• Galacto- or Ductogrpahy: (Picture 4,5) is an examination that requires contrast material. It is indicated in breast bleeding or discharge, performed after mammography, ultrasound examination and cytological aspiration have all been carried out. The ducts are injected with contrast material which then either can reveal intraductal lesions causing sharp, margined filling defects, distortions or complete obstructions in the duct.
Picture 4.
Picture 5.
  • Targeted biopsies:

1. Cytologic aspirations: fine needle aspiration biopsy (FNAB)(Picture 6., 7., 8., 9.)
2. Histologic biopsy: core (tissue column) biopsy (CTB):
o Automatic gun biopsy sampling, guiding: US or X-ray
o Stereotaxic Vacuum Core biopsy: Mammotome (sVCB)
The majority of pathologic lesions are detectable with ultrasound, therefore US is a major guiding tool. In other cases (e.g.: in case of apparent microcalcifications only) X-ray guided stereotaxic (3D) or the so called compression hole plate (2D) guidance are available. In case of lesions only detectable with MRI of course MRI guided biopsy is the only method of choice.

Picture 6.
Picture 7.
Picture 8.
Picture 9.
  • Localization methods:
    • Preoperative localization: (Picture 10.)
    • Indication:
      • Small, non-palpable tumor localization might be necessary in order to ensure optimal tissue excision.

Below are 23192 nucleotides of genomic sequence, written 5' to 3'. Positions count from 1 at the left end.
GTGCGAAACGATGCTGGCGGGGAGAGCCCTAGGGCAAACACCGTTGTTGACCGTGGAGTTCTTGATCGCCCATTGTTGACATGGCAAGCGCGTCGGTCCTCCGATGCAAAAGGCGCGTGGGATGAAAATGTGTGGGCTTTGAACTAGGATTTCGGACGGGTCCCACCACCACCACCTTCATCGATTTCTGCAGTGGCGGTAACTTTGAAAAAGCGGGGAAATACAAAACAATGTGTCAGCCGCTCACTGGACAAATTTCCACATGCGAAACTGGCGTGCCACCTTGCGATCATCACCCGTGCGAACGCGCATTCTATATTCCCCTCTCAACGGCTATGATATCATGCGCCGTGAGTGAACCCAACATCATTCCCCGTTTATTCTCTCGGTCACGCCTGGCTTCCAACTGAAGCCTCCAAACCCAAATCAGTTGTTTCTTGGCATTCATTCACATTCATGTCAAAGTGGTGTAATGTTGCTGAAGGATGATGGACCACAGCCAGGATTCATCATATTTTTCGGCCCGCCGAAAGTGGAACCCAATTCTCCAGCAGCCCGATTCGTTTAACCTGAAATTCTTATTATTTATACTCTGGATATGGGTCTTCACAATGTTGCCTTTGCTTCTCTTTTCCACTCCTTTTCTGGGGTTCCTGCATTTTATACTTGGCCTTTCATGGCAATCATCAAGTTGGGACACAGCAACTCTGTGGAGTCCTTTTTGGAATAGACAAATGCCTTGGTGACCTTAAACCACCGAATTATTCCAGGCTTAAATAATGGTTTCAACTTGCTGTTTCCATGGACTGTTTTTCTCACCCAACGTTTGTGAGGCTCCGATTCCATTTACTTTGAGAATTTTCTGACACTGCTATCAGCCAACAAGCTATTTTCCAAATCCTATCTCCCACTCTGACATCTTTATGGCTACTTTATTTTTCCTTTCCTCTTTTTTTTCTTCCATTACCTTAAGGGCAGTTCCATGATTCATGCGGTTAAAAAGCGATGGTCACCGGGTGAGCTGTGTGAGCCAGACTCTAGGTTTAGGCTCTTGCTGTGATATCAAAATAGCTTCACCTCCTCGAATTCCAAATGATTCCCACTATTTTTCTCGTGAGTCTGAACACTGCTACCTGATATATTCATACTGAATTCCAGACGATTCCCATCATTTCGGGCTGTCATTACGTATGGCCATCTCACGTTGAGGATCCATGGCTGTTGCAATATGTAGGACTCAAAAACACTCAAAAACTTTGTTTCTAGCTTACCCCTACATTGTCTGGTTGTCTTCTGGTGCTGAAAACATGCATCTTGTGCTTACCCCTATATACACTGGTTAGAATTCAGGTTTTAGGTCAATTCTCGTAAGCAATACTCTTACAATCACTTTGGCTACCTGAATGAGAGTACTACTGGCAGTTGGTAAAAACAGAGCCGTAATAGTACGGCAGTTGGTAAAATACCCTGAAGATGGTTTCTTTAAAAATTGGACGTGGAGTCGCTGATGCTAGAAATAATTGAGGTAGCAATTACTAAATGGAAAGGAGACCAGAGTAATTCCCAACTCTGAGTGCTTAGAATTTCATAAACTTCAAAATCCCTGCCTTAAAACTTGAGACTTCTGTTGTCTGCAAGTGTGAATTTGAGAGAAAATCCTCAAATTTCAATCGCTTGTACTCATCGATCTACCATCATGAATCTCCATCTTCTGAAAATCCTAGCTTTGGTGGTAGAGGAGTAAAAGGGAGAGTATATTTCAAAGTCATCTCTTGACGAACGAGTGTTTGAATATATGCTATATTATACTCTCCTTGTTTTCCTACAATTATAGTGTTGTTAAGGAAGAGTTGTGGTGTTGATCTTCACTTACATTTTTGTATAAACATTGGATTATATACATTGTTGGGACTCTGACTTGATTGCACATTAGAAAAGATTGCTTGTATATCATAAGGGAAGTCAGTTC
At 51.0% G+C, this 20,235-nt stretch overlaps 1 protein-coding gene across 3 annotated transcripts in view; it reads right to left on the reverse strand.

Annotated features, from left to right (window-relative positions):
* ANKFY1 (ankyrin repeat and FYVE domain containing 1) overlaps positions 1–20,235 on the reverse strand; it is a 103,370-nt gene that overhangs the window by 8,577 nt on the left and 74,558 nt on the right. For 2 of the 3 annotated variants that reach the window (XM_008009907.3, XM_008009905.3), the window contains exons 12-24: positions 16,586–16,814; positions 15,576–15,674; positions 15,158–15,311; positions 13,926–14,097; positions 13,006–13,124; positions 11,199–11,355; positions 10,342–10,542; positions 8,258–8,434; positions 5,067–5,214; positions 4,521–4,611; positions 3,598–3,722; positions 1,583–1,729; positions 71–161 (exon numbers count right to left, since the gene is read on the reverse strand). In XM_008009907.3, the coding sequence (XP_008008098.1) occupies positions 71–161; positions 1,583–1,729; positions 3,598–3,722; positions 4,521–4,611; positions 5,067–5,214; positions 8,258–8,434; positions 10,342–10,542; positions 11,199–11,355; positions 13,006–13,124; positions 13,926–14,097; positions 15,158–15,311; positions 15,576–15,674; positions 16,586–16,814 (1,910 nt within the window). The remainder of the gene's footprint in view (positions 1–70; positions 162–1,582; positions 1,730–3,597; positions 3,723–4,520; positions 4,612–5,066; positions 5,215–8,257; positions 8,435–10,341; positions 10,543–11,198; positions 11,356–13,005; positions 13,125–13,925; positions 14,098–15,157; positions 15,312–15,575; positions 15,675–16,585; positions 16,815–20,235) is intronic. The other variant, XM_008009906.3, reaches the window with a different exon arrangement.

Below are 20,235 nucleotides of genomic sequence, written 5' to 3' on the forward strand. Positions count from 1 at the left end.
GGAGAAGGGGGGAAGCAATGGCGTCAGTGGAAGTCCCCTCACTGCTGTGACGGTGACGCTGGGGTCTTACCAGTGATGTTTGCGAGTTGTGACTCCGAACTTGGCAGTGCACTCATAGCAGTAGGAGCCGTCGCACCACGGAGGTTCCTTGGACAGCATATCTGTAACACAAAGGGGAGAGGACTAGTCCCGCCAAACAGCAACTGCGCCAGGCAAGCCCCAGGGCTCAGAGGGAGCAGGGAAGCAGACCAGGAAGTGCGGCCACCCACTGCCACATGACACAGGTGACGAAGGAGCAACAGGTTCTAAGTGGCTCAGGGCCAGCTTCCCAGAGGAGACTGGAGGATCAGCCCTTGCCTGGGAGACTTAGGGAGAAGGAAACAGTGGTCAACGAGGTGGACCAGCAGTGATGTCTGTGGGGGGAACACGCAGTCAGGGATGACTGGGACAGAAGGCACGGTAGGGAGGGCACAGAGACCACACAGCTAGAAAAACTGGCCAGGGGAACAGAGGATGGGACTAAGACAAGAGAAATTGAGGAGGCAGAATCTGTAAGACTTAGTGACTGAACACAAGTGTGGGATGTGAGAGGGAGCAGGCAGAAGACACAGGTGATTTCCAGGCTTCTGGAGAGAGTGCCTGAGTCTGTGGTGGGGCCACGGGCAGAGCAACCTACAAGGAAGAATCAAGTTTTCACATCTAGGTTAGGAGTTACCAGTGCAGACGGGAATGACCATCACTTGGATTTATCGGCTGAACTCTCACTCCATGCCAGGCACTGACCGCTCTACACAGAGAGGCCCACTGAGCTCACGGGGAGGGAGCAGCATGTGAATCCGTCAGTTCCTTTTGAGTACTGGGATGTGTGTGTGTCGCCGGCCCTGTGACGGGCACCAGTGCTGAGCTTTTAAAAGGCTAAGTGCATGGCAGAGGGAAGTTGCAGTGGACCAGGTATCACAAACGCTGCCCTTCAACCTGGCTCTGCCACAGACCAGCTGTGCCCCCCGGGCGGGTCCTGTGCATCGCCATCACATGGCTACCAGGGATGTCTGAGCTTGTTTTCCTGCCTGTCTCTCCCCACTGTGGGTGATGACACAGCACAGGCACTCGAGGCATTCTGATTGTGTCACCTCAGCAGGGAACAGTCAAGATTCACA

• The localization can be made with:
        • usually with a steel wire (hook wire or guide wire) localization. Guidance: US or X-ray.
        • sometimes with an isotope (technetium-99m labeled nanocolloid). Detection with a scintigraphy probe during surgery (ROLL technique).
    • Sentinel lymph node biopsy: the goal is to remove and analyze the most likely site for lymph node metastasis and to avoid unnecessary ABD (axillary block dissection) and to avoid its complications.
      • Markers can be:
        • dye (methylen blue)
        • isotope labeled nanocolloid, detected by gamma probe
        • the combination of the above mentioned two methods (most precise)
    • Tumor and the sentinel lymph node can be marked together: with the administration of a small and large molecule isotope labeled colloid
      • Localization confirmation can be performed with: specimen mammography (=mammogram taken of the removed breast part) (Picture11.)
Picture 10.
Picture 11.


12.3. The anatomy of the breast:

The breast is made up of skin, glandular tissue, fat, connective tissue and blood vessels. The composition ratio of these elements change over the age.
The glandular tissue is made up of 15-20 lobes, each of them opening with a proper duct at the nipple.
The smallest unit is terminal ductal lobular unit (TDLU = extra- and intralobular ductal parts – acini) (Picture 12.)
Many types of normal breast variants exist on mammography. The 5 most common types have been described by Tabár by his classification system:
I. Young, Fibro-glandular,
II. ICompletely involuted,
III. Transient type between I. and II.,
IV. Adenotic
V. Fibrotic.

Picture 12.


12.4. Radiologic appearance of pathologic lesions of the breast